Goth subculture is an alternative scene with a rich history and distinct aesthetic. Emerging from the post-punk movement in the late 1970s, goth combines influences from Gothic literature, horror films, vampire mythology, and punk rock to create a darkly romantic style.
At the heart of goth culture is a focus on individuality, creative expression, and an appreciation for the macabre. Gothic fashion tends to feature black clothing, dark makeup, antique accessories, and religious iconography. Common goth styles include romantic goths in floaty black dresses and lace veils, and punk-inspired goths in torn fishnets, chunky boots, and spike jewelry. Now, there are many aesthetics that use the term “goth,” such as fairy goth and whimsey goth. Are they truly goth though? They borrow a lot of the aesthetic, but goth is not just about the clothes.
Goth is about Music
Music is core to the goth scene. Goth rock bands like Bauhaus, The Cure, and Siouxsie and the Banshees paved the way with moody, atmospheric songs in the early days. Today, there are many goth subgenres including ethereal wave, darkwave, deathrock, and industrial. Club nights at alternative venues let “goths” come together to dance and socialize while celebrating shared musical tastes. Personally, I’m a fan of The Cure and ethereal wave and not really into Deathrock. And some of what I feel is goth-sounding is not considered “true goth,” like Evanescence. There are elements that fit me, but not for the goth subculture as a whole. That’s ok!
Here is a great video with a kind of sampler of the music.
In fact, I find Angela’s channel to be a really great deep dive into the Goth subculture.
Other Goth influences
Literature and film provide inspiration for the goth aesthetic. Gothic horror stories by authors like Bram Stoker and Mary Shelley resonate with the goth community’s interest in the deeper, darker questions about life, death, and morality. Tim Burton movies have a dark, but fun, take that is instantly recognizable. And what goth hasn’t watched The Crow a hundred times?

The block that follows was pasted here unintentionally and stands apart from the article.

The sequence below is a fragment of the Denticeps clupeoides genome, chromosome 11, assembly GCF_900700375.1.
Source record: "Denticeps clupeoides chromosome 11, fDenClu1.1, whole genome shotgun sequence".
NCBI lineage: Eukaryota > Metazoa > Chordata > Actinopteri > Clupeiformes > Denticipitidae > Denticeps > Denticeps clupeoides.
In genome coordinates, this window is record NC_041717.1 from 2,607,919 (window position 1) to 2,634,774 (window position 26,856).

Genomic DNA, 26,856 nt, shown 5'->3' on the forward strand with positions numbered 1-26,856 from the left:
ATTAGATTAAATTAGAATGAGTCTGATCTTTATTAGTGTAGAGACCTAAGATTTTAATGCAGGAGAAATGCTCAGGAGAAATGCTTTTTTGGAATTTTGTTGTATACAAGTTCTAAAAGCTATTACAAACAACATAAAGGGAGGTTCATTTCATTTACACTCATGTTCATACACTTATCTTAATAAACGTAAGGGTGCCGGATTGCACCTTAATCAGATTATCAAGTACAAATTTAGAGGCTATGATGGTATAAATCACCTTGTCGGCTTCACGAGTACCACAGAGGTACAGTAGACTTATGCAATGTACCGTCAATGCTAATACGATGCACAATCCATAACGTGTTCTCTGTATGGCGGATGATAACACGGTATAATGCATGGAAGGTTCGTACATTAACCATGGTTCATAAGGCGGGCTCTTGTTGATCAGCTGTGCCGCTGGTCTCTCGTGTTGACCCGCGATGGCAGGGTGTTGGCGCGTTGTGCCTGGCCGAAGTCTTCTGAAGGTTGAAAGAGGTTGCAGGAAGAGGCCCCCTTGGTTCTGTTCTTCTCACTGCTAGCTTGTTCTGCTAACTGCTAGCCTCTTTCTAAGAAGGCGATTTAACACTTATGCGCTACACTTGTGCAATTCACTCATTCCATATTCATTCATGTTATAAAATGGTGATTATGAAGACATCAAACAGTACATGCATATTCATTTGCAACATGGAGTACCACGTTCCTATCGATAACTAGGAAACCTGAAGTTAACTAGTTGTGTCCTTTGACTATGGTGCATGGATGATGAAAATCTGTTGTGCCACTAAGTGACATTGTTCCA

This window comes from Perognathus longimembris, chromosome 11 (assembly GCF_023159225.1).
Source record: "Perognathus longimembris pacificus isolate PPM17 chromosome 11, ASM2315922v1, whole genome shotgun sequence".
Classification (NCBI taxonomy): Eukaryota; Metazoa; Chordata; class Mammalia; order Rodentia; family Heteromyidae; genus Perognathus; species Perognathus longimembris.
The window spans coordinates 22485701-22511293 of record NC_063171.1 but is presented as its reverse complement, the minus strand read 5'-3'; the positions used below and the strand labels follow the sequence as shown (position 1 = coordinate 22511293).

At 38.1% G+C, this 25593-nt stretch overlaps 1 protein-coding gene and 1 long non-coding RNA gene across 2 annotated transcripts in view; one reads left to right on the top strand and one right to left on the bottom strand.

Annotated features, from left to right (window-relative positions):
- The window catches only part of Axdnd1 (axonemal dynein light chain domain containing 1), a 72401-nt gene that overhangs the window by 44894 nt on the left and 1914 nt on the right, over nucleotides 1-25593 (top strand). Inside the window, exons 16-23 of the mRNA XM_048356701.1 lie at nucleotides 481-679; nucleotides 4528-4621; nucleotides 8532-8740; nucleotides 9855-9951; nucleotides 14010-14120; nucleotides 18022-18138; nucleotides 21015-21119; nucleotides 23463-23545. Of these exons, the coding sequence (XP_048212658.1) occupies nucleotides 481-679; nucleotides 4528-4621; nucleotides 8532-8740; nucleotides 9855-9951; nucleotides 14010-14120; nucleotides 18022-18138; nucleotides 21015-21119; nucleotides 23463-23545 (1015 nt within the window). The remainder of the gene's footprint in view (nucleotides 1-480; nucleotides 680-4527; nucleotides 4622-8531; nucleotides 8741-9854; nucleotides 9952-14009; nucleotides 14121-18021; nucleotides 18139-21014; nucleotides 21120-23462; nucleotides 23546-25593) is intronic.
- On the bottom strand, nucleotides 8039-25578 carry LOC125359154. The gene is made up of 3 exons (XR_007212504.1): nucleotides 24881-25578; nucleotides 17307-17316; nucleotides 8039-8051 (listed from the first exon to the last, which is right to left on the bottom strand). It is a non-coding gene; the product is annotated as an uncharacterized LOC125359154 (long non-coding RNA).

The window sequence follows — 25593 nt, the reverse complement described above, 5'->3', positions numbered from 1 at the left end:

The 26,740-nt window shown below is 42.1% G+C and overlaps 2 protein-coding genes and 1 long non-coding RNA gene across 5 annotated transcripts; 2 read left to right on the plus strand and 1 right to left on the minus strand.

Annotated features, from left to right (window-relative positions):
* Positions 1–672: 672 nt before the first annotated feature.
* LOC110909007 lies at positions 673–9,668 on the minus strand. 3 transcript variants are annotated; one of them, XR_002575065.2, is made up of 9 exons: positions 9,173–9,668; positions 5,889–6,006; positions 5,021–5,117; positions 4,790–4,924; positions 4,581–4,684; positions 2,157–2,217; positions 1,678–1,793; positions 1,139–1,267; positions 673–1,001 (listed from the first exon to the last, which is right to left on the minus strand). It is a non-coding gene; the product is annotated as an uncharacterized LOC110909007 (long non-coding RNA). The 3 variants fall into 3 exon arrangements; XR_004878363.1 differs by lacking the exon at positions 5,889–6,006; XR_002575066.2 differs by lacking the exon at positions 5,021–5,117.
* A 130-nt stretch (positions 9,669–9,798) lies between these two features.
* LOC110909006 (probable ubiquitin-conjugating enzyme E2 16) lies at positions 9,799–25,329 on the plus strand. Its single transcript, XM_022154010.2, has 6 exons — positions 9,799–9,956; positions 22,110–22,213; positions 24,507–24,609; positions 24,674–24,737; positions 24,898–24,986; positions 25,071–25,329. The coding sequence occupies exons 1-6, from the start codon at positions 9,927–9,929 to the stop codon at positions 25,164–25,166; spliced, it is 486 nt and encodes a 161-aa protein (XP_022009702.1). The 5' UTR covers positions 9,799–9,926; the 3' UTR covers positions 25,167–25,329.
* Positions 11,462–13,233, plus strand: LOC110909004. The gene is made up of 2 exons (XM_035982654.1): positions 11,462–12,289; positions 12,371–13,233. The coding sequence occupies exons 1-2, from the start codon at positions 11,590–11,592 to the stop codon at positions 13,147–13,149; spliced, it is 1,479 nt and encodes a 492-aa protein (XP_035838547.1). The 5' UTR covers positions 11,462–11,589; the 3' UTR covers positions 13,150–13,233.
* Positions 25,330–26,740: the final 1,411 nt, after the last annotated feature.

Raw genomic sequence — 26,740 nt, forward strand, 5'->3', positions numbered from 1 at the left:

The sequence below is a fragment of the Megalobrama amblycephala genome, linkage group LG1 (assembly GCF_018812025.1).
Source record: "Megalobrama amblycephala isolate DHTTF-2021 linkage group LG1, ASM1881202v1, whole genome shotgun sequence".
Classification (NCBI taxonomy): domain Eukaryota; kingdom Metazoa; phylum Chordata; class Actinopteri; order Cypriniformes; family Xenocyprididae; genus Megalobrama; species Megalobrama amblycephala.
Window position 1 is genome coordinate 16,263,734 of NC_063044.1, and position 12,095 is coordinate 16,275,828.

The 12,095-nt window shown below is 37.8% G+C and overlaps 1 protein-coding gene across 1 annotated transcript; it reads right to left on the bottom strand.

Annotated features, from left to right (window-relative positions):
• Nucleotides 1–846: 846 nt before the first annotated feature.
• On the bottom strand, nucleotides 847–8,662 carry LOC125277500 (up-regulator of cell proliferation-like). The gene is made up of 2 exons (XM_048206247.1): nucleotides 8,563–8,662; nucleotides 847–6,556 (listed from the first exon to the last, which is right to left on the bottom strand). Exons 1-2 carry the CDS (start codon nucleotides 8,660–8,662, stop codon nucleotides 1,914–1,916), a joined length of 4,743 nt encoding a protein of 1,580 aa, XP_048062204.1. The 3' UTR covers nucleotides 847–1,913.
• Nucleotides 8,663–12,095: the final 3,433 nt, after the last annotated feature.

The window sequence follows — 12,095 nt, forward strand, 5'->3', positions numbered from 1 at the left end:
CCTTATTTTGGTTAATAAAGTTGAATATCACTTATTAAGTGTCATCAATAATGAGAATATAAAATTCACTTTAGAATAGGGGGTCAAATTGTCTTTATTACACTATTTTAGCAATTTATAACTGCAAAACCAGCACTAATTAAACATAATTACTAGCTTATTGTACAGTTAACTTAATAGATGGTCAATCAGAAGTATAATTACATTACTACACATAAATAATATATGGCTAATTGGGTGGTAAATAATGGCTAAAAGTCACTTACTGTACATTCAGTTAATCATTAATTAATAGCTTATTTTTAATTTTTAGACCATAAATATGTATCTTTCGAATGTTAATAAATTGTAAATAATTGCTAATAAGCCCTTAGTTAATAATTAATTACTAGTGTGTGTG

Contrary to stereotypes, goths are not obsessed with death and darkness. Well, not exclusively. Rather, goth culture allows people to explore taboo subjects, question societal norms, and express themselves creatively. It provides a community where people who may feel like outsiders can celebrate their uniqueness together. Freaks unite! Many (not all) goths find their way into a witchcraft practice, or at least lean heavily toward witchy vibes. I’m one of these, in case you couldn’t tell.
But Black Though
Black is the primary color of this aesthetic, but it isn’t the only one. White provides a nice contrast, especially when layering. Red is a favorite, especially a dark, blood red. Jeweltone blues, greens, reds, and purples are also common.
Then there’s other kinds of goth looks that will even use pastels. This “creepy cute” will bring in light pinks and purples to contrast the black. I love pairing hot pink with my goth styles, but purple is my favorite.
While mainstream popularity has fluctuated, goth subculture remains ingrained as an alternative scene. Elements of goth fashion and music continue to evolve and inspire new trends. At its core, goth culture empowers people to embrace their individuality and interests without judgment. Its dark romanticism and theatricality will continue alluring free spirits far into the future.
So, for those drawn to the shadows, goth subculture offers a supportive place to let your freak flag fly. Black lace, vampire fangs, and melancholic music bring goths together to cherish the strange and sublime.
Am I A Goth?
I don’t fit neatly into just one subculture and I never have. But, yes, I’d consider myself a goth as well as other things. I listen to the music, I love the literature and films, and a large chunk of my wardrobe is goth. My particular clothing aesthetic swings from romantic goth to whimsey goth and through fairy goth and then all the way over to Sailor Moon. Which is definitely not goth. In high school, I was considered a “diet goth” or a closet goth, because I couldn’t dress the part. I was forced to wear preppy clothes. Even now, polo shirts make me gag. But I was listening to The Cure while hanging out in the graveyard with my friends, and I still had my combat boots. My friends were goths, and they accepted me in all my weirdness, even the weirdness of being a goth girl in a polo shirt with khakis.
What to Wear?
This post is just a quick and dirty dive into the subculture. I will be writing more specifically about where to find goth clothing. But this has become an easier aesthetic to shop for. Thrift shops (online and in person) and even mainstream clothing stores will all have something that could work for a goth wardrobe. And, as always, if you use the code BLYTHESREVERIE at Scarlet Darkness, you can get 20% off, and they have a great selection of both basics and special items.